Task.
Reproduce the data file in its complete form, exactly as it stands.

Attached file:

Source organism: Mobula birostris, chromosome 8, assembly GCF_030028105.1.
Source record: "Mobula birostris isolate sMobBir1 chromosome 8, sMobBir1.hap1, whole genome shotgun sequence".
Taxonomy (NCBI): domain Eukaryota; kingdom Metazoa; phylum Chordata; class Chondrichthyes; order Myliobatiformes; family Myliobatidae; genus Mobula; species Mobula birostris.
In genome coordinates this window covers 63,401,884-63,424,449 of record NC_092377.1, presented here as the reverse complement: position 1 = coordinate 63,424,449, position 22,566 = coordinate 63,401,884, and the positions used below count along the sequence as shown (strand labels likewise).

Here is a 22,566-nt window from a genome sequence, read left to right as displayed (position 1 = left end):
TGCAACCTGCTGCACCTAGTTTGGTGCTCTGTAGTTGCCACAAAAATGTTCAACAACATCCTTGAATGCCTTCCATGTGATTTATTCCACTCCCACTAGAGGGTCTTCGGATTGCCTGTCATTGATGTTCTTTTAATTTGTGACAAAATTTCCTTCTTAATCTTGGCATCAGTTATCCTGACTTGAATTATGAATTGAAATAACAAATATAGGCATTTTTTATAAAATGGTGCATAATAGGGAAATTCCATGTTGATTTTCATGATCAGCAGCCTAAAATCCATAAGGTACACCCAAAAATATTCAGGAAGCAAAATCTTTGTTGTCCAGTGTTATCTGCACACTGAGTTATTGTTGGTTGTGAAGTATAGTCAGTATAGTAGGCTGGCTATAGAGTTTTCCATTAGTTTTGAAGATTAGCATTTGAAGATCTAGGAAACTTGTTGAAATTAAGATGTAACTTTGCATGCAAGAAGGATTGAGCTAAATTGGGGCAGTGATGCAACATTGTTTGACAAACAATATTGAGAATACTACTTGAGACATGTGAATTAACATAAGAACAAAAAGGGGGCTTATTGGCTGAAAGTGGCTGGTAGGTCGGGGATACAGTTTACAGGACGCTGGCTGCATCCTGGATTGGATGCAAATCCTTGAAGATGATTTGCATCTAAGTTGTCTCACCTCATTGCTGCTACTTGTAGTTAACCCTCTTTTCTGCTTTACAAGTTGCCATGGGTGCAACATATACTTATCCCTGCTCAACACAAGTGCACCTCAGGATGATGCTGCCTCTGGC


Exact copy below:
Source organism: Mobula birostris, chromosome 8, assembly GCF_030028105.1.
Source record: "Mobula birostris isolate sMobBir1 chromosome 8, sMobBir1.hap1, whole genome shotgun sequence".
Taxonomy (NCBI): domain Eukaryota; kingdom Metazoa; phylum Chordata; class Chondrichthyes; order Myliobatiformes; family Myliobatidae; genus Mobula; species Mobula birostris.
In genome coordinates this window covers 63,401,884-63,424,449 of record NC_092377.1, presented here as the reverse complement: position 1 = coordinate 63,424,449, position 22,566 = coordinate 63,401,884, and the positions used below count along the sequence as shown (strand labels likewise).

Here is a 22,566-nt window from a genome sequence, read left to right as displayed (position 1 = left end):
TGCAACCTGCTGCACCTAGTTTGGTGCTCTGTAGTTGCCACAAAAATGTTCAACAACATCCTTGAATGCCTTCCATGTGATTTATTCCACTCCCACTAGAGGGTCTTCGGATTGCCTGTCATTGATGTTCTTTTAATTTGTGACAAAATTTCCTTCTTAATCTTGGCATCAGTTATCCTGACTTGAATTATGAATTGAAATAACAAATATAGGCATTTTTTATAAAATGGTGCATAATAGGGAAATTCCATGTTGATTTTCATGATCAGCAGCCTAAAATCCATAAGGTACACCCAAAAATATTCAGGAAGCAAAATCTTTGTTGTCCAGTGTTATCTGCACACTGAGTTATTGTTGGTTGTGAAGTATAGTCAGTATAGTAGGCTGGCTATAGAGTTTTCCATTAGTTTTGAAGATTAGCATTTGAAGATCTAGGAAACTTGTTGAAATTAAGATGTAACTTTGCATGCAAGAAGGATTGAGCTAAATTGGGGCAGTGATGCAACATTGTTTGACAAACAATATTGAGAATACTACTTGAGACATGTGAATTAACATAAGAACAAAAAGGGGGCTTATTGGCTGAAAGTGGCTGGTAGGTCGGGGATACAGTTTACAGGACGCTGGCTGCATCCTGGATTGGATGCAAATCCTTGAAGATGATTTGCATCTAAGTTGTCTCACCTCATTGCTGCTACTTGTAGTTAACCCTCTTTTCTGCTTTACAAGTTGCCATGGGTGCAACATATACTTATCCCTGCTCAACACAAGTGCACCTCAGGATGATGCTGCCTCTGGC